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PROPERTY OF A DISTINGUISHED PRIVATE COLLECTOR (LOTS 29, 30, 31, 53, 61, 62, 63)

Adriaen Jansz. van Ostade
A SCHOOLROOM INTERIOR
Estimate
300,000400,000
LOT SOLD. 519,000 USD
JUMP TO LOT
62

PROPERTY OF A DISTINGUISHED PRIVATE COLLECTOR (LOTS 29, 30, 31, 53, 61, 62, 63)

Adriaen Jansz. van Ostade
A SCHOOLROOM INTERIOR
Estimate
300,000400,000
LOT SOLD. 519,000 USD
JUMP TO LOT

Details & Cataloguing

Master Paintings Evening Sale

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New York

Adriaen Jansz. van Ostade
HAARLEM 1610 - 1685
A SCHOOLROOM INTERIOR
signed and dated lower left: Av. Ostade. 1666 (Av in compendium)
oil on oak panel
8 3/4  by  7 1/2  in.; 22.4 by 18.9 cm.
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Provenance

Probably, Count van Wassenaar Obdam, The Hague;
His sale, The Hague, Do Hondt, 19 August 1750, lot 42 (for 505 Florins, according to Hoet, see Literature);
J.T. Batt, New Hall, Salisbury, by 1818;
Colonel (later General) Alfred Buckley, New Hall, Salisbury, by 1844 and until after 1882 (not in his 1901 sale);
Baron Königswarter, Vienna;
His sale, Berlin, Lepke, 20 November 1906, lot 60 (for 39.000 Reichsmarks);
there acquired by Dr. James Simon, Berlin;
His sale, Amsterdam, Fred. Muller & Co., 25 October 1927, lot 37 (23,000 Florins to Lugt);
Anonymous sale ("The Property of a Gentleman"), London, Christie's, 6 July 1984, lot 105;
There acquired by Richard Green, London;
Private collection;
Anonymous sale ("Property from a Private Collection"), London, Sotheby's, 17 December 1998, lot 11;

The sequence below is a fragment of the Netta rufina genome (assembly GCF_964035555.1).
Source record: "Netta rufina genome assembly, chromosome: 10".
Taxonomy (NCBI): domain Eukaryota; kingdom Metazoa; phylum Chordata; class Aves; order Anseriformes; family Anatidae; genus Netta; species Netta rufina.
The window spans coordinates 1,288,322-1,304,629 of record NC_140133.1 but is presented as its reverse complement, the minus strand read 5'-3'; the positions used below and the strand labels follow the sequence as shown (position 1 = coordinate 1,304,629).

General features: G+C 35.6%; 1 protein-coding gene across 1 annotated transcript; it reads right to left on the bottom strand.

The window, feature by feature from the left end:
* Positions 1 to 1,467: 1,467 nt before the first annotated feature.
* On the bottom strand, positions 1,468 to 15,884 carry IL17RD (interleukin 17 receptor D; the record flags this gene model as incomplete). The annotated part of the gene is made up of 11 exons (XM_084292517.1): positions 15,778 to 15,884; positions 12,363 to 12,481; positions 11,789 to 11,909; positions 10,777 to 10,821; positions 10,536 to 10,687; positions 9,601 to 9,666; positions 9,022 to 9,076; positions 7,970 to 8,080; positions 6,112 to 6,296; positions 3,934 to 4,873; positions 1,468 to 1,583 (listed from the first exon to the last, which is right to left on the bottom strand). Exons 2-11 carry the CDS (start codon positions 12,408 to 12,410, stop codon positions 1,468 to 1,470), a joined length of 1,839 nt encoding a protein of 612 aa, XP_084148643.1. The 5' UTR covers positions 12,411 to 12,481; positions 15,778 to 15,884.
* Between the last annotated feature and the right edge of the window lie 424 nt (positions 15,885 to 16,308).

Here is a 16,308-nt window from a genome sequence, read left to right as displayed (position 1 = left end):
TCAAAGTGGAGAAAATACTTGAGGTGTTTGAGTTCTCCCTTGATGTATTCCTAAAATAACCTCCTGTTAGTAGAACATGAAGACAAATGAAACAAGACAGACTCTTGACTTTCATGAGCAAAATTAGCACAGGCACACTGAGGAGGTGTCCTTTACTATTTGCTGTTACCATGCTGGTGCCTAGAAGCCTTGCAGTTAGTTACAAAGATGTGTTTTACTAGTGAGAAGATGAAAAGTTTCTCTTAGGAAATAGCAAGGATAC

There acquired by David Koetser, Zurich;
From whom acquired. 

Exhibited

London, British Institution, 1818, no. 148 (lent by J.T. Batt);
London, British Institution, 1844, no. 28 (lent by Col. Buckley);
London, British Institution, 1866, no. 42 (lent by Gen. Buckley)
London, British Institution, 1882, no. 120 (lent by Gen. Buckley);
Berlin, Kaiser Friedrich Museumsverein, Ausstellung von Werken alter Kunst: aus dem Privatbesitz von Mitgliedern des Kaiser Friedrich-Museums-Vereins, May 1914, no. 121 (lent by Dr. Simon);
The Hague, Koninklijk Schilderijenkabinet Het Mauritshuis, 1993-1998, on loan.

Literature

G. Hoet, Catalogus of Naalyst van Schilderijen..., 'sGravenhage 1752, vol. II, p. 293, cat no. 42;
J. Smith, A Catalogue Raisonné..., vol. I, London 1829, pp. 111-112, cat. no. 18 (as "an excellent little picture");
T. Gaedertz, Adriaen van Ostade. Sein Leben und seine Kunst, Lübeck 1869, p. 155;
A. Graves, A Century of Loan Exhibitions 1813-1912, vol. II, London 1913, pp. 887-890;
T. Frimmel, Blätter für Gemäldekunde, vol. III, Vienna 1907, p. 104, cat. no. 68;
C. Hofstede de Groot, A catalogue raisonné of the works of the most eminent Dutch painters of the seventeenth century, vol. III, London 1910, p. 253, cat. no. 378;
I. Errera, Répertoire des Peintures Datées, Paris 1920, p. 318;
B. Schnackenburg, Adriaen van Ostade. Isack van Ostade. Zeichnungen und Aquarelle, Hamburg 1981, vol. I, p. 114, under cat. no. 174;
L.J. Slatkes, in Everyday Life in Holland's Golden Age: The Complete Etchings of Adriaen van Ostade, exhibition catalogue, Amsterdam 1998, p. 111, under cat. no. 17, notes 1 and 4.

Catalogue Note